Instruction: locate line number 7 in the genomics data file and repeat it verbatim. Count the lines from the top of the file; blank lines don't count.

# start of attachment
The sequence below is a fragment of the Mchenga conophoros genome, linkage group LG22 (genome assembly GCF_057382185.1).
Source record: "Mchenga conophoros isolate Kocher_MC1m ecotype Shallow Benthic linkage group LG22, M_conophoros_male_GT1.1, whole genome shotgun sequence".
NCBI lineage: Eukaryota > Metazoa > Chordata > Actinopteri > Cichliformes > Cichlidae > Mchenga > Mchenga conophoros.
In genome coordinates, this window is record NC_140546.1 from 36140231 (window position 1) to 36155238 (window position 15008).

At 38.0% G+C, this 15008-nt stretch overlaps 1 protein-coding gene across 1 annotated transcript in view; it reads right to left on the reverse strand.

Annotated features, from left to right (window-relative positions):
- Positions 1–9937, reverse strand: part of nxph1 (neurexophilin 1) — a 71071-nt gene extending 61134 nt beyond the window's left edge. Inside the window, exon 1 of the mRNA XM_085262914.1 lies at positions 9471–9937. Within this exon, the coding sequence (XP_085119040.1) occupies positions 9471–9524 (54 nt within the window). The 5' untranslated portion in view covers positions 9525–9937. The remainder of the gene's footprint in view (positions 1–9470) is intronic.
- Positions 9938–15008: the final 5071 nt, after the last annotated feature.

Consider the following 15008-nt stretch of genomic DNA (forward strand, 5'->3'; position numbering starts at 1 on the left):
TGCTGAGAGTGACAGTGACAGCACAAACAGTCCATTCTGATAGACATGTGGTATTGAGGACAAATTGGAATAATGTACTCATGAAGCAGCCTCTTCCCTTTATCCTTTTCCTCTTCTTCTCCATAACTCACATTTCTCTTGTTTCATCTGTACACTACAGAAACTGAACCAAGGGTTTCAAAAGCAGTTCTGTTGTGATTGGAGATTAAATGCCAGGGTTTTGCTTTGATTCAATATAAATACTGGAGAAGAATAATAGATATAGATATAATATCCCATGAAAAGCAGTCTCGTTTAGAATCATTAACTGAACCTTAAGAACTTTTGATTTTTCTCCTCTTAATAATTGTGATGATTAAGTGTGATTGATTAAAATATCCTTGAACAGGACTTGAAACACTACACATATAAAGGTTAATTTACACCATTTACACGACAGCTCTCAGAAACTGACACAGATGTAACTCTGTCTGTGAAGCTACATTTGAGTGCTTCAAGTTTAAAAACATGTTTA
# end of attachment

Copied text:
- Positions 1–9937, reverse strand: part of nxph1 (neurexophilin 1) — a 71071-nt gene extending 61134 nt beyond the window's left edge. Inside the window, exon 1 of the mRNA XM_085262914.1 lies at positions 9471–9937. Within this exon, the coding sequence (XP_085119040.1) occupies positions 9471–9524 (54 nt within the window). The 5' untranslated portion in view covers positions 9525–9937. The remainder of the gene's footprint in view (positions 1–9470) is intronic.